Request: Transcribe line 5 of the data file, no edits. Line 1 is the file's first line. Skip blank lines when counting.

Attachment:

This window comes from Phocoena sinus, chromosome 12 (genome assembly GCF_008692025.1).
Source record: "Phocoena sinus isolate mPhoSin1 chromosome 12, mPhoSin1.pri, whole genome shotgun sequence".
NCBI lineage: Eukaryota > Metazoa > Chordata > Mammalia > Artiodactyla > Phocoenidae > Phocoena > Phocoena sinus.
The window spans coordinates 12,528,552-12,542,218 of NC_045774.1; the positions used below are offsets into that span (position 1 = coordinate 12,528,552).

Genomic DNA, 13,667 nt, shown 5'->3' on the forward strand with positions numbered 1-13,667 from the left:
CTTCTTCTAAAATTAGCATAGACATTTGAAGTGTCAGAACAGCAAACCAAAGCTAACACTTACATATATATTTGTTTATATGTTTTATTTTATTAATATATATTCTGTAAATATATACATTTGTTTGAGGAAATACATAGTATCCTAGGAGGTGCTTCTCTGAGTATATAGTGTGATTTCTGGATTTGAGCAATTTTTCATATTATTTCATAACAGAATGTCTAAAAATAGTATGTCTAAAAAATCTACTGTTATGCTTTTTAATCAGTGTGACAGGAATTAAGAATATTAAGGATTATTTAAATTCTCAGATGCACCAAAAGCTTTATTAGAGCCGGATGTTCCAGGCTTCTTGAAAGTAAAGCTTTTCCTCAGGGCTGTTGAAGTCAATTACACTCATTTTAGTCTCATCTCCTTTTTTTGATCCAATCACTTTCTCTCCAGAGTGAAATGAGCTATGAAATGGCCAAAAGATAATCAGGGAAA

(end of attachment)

Genomic DNA, 13,667 nt, shown 5'->3' on the forward strand with positions numbered 1-13,667 from the left: